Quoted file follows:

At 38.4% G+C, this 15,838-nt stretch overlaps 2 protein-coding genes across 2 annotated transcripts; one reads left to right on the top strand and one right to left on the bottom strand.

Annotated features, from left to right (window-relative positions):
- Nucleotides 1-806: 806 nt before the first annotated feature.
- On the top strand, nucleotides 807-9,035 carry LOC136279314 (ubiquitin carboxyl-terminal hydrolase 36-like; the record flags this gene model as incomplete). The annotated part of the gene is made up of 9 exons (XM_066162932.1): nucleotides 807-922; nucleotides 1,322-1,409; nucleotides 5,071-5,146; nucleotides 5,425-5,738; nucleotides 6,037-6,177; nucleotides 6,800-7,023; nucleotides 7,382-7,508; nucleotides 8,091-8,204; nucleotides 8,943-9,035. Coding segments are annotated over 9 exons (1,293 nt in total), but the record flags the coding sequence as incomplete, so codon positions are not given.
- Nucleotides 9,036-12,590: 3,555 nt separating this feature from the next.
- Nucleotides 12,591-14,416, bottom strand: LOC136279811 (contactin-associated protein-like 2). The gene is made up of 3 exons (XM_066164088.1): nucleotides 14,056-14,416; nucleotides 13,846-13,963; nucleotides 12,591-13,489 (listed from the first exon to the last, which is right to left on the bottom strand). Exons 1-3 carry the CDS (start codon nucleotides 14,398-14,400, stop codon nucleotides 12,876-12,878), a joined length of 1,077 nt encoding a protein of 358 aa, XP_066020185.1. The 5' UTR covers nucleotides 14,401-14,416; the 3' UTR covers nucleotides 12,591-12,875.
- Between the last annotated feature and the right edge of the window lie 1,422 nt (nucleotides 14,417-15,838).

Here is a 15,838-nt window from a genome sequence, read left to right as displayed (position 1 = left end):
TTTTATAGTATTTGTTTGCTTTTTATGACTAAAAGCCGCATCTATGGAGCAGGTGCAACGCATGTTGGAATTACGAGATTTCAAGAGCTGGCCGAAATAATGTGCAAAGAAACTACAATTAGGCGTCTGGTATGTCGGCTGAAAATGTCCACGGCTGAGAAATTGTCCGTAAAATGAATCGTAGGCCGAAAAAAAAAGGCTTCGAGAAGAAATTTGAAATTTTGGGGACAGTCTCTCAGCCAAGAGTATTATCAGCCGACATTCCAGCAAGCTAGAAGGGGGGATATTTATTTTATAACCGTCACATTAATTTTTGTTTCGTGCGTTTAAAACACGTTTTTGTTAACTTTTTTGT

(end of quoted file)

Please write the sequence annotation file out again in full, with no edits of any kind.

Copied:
At 38.4% G+C, this 15,838-nt stretch overlaps 2 protein-coding genes across 2 annotated transcripts; one reads left to right on the top strand and one right to left on the bottom strand.

Annotated features, from left to right (window-relative positions):
- Nucleotides 1-806: 806 nt before the first annotated feature.
- On the top strand, nucleotides 807-9,035 carry LOC136279314 (ubiquitin carboxyl-terminal hydrolase 36-like; the record flags this gene model as incomplete). The annotated part of the gene is made up of 9 exons (XM_066162932.1): nucleotides 807-922; nucleotides 1,322-1,409; nucleotides 5,071-5,146; nucleotides 5,425-5,738; nucleotides 6,037-6,177; nucleotides 6,800-7,023; nucleotides 7,382-7,508; nucleotides 8,091-8,204; nucleotides 8,943-9,035. Coding segments are annotated over 9 exons (1,293 nt in total), but the record flags the coding sequence as incomplete, so codon positions are not given.
- Nucleotides 9,036-12,590: 3,555 nt separating this feature from the next.
- Nucleotides 12,591-14,416, bottom strand: LOC136279811 (contactin-associated protein-like 2). The gene is made up of 3 exons (XM_066164088.1): nucleotides 14,056-14,416; nucleotides 13,846-13,963; nucleotides 12,591-13,489 (listed from the first exon to the last, which is right to left on the bottom strand). Exons 1-3 carry the CDS (start codon nucleotides 14,398-14,400, stop codon nucleotides 12,876-12,878), a joined length of 1,077 nt encoding a protein of 358 aa, XP_066020185.1. The 5' UTR covers nucleotides 14,401-14,416; the 3' UTR covers nucleotides 12,591-12,875.
- Between the last annotated feature and the right edge of the window lie 1,422 nt (nucleotides 14,417-15,838).

Here is a 15,838-nt window from a genome sequence, read left to right as displayed (position 1 = left end):
TTTTATAGTATTTGTTTGCTTTTTATGACTAAAAGCCGCATCTATGGAGCAGGTGCAACGCATGTTGGAATTACGAGATTTCAAGAGCTGGCCGAAATAATGTGCAAAGAAACTACAATTAGGCGTCTGGTATGTCGGCTGAAAATGTCCACGGCTGAGAAATTGTCCGTAAAATGAATCGTAGGCCGAAAAAAAAAGGCTTCGAGAAGAAATTTGAAATTTTGGGGACAGTCTCTCAGCCAAGAGTATTATCAGCCGACATTCCAGCAAGCTAGAAGGGGGGATATTTATTTTATAACCGTCACATTAATTTTTGTTTCGTGCGTTTAAAACACGTTTTTGTTAACTTTTTTGT